Photo : Left :
Photos : Above : Mia Reed standing inside Oskaloosa ’ s Carroll Alsop House . Top-Right : A partial view of the kitchen into the living room prior to Reed ’ s ownership and renovations , courtesy of the Frank Lloyd Wright Building Conservancy .
Photos by Axel Vazquez
The Alsop House ’ s kitchen – or “ workroom ,” as Wright liked to call it – is just one example of Wright ’ s use of nature in his designs . The ceiling window allows for different levels of light exposure all through the day .
Photo by Axel Vazquez used by everyday , ordinary American families to live in , and began work on the Alsop family ’ s house in 1947 at the age of 80 , just two years after the war ’ s end .
Wright famously coined the term “ usonian ” to describe a style of architecture that was entirely American . Wright ’ s concept of usonianism referred to the unique “ newness ” of the New World , and reflected his vision of American architecture being freed from Old World conventions . The Alsop House is one of only 60 usonian houses Wright ever designed .
When Mia Reed , daughter of celebrated mid-century modern architect and Wright contemporary Chuck Reed , learned that the Alsop House was for sale , she just knew she had to pay a visit . True to Wright ’ s vision , the Alsop family , who the house had been designed and built for , was just a regular Iowa family , like any other . According to Reed , their family owned a department store on Oskaloosa ’ s town square . Despite the ordinariness of the Alsops , however , Reed says walking into the house instantly impressed her .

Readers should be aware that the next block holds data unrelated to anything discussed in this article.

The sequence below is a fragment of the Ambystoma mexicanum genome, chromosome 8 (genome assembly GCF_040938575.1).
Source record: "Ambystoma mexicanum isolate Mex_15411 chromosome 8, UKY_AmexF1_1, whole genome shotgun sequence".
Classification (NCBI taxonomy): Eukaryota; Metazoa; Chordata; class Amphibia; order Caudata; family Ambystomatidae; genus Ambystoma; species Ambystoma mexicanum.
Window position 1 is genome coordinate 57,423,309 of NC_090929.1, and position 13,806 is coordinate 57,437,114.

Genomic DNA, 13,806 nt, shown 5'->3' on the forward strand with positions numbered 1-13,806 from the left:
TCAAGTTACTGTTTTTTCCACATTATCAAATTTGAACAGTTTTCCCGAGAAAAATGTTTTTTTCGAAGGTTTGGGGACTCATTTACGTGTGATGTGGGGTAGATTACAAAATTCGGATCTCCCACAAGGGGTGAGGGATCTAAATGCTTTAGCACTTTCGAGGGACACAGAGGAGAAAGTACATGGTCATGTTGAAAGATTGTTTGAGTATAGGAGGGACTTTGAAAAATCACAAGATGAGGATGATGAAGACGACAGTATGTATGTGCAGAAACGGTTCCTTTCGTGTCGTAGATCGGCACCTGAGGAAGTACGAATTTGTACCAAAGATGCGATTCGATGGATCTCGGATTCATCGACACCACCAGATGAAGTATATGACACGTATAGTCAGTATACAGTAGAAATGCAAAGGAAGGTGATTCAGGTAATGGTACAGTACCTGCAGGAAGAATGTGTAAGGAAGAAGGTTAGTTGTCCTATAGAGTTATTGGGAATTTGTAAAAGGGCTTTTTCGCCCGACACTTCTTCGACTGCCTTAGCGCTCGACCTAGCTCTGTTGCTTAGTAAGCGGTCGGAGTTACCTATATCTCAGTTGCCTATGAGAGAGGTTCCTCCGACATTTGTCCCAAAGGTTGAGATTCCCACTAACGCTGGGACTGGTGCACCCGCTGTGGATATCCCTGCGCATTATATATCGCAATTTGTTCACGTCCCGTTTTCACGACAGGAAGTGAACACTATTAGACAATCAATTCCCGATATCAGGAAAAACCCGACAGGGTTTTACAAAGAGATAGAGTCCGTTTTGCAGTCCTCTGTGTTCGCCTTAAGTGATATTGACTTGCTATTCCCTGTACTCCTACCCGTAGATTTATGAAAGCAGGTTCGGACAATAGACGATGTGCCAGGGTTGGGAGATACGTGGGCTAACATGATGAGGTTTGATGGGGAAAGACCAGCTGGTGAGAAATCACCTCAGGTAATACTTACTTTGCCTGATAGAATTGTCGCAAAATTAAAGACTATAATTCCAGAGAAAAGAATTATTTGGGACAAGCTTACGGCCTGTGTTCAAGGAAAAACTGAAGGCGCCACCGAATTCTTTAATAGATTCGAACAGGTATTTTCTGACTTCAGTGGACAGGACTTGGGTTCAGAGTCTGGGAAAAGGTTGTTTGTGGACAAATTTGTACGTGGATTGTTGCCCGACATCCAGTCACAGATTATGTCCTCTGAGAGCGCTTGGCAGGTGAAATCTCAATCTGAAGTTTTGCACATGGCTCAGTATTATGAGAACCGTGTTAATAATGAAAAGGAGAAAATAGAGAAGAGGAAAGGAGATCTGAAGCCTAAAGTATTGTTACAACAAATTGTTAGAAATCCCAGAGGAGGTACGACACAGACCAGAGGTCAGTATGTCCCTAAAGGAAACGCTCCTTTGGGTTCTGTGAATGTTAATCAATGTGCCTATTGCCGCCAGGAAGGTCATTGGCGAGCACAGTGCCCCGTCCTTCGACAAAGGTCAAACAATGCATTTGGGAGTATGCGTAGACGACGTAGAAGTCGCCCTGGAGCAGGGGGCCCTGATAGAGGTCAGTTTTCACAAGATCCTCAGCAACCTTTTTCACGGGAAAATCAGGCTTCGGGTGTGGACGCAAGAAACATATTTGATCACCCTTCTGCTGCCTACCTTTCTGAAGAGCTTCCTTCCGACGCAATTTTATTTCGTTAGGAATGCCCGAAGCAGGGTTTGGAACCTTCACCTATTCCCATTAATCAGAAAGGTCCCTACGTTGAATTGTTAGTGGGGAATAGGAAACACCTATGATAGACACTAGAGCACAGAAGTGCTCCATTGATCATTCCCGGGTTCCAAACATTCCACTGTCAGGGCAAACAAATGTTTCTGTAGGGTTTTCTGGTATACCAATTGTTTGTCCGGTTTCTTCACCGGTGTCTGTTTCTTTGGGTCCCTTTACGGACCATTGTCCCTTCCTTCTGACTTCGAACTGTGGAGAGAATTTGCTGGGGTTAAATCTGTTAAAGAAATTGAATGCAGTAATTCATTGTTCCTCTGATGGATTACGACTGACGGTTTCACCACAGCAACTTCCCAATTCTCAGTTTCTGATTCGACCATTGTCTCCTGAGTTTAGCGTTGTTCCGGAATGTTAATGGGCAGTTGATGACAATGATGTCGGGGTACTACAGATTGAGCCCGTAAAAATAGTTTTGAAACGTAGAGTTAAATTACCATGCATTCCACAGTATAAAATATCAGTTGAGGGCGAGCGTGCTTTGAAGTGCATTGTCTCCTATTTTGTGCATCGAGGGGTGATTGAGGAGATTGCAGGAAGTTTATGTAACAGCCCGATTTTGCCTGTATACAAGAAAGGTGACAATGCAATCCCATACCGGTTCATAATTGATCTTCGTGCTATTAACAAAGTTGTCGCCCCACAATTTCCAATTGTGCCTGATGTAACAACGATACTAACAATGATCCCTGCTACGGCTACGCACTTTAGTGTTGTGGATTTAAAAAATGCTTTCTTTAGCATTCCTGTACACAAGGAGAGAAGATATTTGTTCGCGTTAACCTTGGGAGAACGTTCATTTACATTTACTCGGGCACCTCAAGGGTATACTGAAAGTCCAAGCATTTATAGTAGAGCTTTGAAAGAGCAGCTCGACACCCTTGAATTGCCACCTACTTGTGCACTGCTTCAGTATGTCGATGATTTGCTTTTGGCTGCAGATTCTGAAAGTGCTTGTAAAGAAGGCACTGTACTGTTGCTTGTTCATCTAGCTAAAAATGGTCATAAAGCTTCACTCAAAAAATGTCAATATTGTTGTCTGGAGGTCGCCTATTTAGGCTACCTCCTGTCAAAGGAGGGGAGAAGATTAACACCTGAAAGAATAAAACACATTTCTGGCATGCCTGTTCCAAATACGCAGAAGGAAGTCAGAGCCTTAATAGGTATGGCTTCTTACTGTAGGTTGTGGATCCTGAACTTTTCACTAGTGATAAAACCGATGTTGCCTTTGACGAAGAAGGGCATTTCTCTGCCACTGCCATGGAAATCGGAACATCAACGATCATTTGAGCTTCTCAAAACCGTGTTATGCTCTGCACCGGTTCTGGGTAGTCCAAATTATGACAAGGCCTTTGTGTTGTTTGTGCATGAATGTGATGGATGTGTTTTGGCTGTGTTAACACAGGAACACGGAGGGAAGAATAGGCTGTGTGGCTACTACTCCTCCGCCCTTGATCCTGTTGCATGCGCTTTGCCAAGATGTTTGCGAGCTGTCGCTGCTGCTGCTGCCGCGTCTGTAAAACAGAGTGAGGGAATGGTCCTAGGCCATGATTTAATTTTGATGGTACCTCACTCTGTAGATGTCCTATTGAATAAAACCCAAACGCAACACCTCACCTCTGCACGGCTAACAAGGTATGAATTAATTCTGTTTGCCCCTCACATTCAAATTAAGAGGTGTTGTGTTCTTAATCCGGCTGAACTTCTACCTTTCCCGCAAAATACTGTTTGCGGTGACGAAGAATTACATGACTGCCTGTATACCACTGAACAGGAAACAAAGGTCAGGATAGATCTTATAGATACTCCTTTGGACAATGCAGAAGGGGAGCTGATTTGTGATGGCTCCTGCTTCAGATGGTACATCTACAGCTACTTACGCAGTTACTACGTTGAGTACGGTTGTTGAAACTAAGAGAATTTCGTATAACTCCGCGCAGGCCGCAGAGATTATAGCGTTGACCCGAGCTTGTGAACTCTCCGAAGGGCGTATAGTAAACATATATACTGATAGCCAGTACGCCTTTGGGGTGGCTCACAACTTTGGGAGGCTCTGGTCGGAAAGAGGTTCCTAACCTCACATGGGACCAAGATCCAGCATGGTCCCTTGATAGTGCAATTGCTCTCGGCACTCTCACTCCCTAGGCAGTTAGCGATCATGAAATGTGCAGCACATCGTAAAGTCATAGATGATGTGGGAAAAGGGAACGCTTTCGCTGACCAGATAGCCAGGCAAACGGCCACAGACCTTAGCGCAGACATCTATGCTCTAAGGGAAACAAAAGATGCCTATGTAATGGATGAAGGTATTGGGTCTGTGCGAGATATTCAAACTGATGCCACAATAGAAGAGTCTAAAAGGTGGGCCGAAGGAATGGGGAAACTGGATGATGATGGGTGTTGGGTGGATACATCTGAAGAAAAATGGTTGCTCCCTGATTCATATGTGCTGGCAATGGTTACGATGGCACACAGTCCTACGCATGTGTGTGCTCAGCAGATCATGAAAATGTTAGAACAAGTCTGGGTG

“[ The house ] astonished me the second I walked in the door ,” Reed says . “ I thought ‘ take me to your leader .’”
That first visit turned out to be all the convincing Reed needed . She participated in the auction in August of 2021 and successfully purchased the house from the estate of Gordon Bolinger by October of that year . She moved from Wilmington , North Carolina to Oskaloosa to focus on the long process of restoring the house to its original state .
The process of restoring such a treasured work of one of America ’ s most beloved architects is no small matter and involves a lot of decisions about what should be restored and what should not . Reed says the floor , ceiling , and plenty in between requires work before the house can be considered faithful to Wright ’ s original intent .
She doesn ’ t just want to restore the house , however . She also wants to use it as a learning experience to those who visit it . For that reason , while Reed is working to make the house as faithful to Wright ’ s vision as possible , she isn ’ t planning to fix every little bit
6 Now & Then